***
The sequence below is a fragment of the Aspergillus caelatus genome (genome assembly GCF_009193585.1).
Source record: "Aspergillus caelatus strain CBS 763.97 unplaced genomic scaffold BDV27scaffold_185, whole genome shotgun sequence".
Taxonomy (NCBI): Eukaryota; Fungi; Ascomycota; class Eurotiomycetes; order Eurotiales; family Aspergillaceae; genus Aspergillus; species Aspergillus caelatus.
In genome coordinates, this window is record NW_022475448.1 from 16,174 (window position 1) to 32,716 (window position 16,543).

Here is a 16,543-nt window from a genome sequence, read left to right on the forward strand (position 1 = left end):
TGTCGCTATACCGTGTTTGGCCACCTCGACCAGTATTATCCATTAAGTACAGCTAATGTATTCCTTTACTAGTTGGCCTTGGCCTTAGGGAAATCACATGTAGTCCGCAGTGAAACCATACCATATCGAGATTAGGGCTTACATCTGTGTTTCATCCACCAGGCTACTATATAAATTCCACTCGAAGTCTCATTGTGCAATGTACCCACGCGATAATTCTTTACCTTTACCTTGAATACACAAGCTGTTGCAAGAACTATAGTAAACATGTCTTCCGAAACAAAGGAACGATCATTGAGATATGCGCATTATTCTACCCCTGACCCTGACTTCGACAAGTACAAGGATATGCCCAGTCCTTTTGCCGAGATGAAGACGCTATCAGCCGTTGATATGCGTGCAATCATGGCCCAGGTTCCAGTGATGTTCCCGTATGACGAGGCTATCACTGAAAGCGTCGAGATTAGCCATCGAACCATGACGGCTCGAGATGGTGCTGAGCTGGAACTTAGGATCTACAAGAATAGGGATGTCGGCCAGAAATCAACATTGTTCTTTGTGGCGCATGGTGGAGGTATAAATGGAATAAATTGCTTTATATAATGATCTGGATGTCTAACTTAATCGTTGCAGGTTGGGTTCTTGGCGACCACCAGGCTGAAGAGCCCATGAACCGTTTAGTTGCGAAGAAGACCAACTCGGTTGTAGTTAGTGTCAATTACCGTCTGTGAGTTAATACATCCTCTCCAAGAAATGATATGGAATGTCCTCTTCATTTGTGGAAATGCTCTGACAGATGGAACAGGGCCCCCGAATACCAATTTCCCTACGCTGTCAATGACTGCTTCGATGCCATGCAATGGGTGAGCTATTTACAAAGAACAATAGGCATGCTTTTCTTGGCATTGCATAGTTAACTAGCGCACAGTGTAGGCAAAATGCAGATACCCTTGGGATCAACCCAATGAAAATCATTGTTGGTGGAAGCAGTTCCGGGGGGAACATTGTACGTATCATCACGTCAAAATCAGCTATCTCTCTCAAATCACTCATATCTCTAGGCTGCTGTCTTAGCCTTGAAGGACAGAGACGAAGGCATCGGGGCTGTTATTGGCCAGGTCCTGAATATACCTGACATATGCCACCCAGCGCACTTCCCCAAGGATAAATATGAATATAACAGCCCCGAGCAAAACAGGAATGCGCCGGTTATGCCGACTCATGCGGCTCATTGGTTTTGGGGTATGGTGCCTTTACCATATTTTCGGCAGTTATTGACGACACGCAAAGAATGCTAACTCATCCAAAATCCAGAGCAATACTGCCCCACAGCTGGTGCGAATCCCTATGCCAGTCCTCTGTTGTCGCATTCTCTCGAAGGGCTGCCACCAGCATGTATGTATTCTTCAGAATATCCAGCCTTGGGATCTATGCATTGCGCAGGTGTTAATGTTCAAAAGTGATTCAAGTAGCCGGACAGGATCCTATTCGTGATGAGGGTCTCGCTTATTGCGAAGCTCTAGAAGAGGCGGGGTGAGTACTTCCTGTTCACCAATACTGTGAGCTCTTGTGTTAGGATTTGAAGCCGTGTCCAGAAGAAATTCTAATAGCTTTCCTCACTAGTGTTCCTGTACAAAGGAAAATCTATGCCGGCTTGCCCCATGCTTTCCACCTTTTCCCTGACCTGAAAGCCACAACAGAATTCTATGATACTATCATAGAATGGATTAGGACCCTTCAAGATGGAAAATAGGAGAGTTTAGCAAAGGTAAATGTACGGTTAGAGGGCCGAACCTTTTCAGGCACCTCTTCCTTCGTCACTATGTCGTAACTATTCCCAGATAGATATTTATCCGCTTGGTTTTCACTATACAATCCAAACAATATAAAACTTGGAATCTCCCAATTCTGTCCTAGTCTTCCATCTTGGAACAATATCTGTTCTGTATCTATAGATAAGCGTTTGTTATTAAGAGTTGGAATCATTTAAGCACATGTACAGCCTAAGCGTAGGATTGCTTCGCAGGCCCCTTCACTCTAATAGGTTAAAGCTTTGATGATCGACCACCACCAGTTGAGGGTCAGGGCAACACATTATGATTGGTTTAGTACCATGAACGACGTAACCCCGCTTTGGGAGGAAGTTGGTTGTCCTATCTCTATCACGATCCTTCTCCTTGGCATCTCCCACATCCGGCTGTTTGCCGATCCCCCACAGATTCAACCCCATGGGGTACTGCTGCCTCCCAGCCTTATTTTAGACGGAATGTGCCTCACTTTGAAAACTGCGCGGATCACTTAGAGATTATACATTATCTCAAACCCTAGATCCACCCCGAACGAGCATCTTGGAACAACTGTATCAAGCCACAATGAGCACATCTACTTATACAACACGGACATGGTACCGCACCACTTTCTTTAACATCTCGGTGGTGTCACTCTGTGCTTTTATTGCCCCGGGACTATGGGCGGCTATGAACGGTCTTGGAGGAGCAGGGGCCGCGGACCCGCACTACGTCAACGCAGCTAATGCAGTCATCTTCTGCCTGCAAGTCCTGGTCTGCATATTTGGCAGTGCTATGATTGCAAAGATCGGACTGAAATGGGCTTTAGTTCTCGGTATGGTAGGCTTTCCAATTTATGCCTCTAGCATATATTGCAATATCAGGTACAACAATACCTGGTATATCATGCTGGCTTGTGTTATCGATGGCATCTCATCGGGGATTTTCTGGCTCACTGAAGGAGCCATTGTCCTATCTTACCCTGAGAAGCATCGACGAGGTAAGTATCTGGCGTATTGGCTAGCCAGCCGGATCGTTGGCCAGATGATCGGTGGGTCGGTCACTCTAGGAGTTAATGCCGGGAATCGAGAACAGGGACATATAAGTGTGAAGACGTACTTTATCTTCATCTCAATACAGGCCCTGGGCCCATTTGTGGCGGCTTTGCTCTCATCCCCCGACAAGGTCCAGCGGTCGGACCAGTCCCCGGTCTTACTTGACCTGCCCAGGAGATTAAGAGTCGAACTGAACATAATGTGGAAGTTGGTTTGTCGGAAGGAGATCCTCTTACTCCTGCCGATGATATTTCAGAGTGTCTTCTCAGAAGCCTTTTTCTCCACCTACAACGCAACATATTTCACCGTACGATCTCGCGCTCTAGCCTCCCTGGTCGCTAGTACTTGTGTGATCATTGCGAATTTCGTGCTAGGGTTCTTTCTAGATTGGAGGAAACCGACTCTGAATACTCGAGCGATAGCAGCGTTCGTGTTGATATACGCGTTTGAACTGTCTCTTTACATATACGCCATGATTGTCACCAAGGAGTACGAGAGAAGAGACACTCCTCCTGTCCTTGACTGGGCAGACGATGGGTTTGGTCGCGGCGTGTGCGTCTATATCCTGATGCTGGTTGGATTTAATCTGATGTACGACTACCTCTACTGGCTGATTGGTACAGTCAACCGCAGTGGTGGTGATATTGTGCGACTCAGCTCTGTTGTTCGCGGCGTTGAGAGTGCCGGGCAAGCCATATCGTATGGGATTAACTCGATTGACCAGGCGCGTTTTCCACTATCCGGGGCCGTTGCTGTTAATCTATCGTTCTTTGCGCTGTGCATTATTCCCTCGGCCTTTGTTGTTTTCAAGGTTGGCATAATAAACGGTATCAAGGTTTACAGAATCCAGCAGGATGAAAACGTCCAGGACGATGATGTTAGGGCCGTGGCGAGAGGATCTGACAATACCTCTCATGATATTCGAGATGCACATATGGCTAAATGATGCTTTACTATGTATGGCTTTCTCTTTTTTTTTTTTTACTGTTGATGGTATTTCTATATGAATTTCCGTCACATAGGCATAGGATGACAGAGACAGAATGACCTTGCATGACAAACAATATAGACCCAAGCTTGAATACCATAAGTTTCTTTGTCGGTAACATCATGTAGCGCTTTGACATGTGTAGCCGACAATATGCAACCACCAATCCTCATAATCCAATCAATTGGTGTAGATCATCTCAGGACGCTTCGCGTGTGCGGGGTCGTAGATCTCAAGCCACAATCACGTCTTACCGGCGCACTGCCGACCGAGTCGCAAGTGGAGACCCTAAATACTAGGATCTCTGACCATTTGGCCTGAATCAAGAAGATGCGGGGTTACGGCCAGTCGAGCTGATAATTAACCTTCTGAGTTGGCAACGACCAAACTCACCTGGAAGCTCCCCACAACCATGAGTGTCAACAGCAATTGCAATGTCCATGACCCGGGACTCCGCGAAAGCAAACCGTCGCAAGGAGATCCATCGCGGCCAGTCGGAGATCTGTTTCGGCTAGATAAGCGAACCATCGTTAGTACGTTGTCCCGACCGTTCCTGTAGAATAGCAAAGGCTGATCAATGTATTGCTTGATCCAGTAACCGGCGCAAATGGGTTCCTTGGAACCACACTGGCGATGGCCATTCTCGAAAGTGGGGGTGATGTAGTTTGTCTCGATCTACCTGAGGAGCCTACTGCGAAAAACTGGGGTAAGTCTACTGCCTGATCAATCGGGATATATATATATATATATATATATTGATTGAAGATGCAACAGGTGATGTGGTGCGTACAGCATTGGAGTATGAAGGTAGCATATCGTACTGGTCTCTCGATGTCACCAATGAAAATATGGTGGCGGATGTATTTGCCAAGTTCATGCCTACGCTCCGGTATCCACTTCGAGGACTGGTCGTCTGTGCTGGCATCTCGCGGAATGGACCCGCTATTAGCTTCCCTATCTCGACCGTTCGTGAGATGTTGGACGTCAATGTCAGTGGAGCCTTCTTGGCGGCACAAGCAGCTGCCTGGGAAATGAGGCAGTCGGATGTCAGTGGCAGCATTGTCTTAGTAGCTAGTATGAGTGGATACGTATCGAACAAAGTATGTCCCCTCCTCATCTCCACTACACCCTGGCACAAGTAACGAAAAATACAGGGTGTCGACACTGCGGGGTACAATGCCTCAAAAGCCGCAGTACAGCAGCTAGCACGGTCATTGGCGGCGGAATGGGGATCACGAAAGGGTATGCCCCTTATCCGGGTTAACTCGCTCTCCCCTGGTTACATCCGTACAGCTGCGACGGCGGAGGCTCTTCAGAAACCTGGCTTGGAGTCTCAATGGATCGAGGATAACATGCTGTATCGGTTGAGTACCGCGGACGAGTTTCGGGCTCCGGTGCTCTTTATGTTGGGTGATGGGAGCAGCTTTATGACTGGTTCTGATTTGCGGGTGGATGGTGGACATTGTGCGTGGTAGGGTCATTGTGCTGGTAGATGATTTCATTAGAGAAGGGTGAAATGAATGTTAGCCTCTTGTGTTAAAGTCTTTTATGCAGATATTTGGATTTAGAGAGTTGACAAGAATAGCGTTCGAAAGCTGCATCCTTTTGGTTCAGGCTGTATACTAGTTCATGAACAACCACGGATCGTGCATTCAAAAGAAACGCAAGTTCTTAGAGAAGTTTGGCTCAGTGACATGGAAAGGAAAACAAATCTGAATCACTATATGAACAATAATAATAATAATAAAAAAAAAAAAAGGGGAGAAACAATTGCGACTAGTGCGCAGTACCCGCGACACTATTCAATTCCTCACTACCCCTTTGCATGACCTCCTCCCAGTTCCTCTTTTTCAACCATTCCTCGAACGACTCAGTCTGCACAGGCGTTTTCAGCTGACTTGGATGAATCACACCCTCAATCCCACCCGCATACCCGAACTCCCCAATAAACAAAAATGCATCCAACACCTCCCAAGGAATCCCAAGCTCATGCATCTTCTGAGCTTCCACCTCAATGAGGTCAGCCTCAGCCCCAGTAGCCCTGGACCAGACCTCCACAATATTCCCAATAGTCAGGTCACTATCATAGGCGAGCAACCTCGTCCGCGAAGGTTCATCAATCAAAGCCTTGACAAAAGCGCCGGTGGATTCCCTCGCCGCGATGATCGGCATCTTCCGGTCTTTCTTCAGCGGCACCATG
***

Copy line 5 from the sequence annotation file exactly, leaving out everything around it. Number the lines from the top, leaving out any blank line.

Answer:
Here is a 16,543-nt window from a genome sequence, read left to right on the forward strand (position 1 = left end):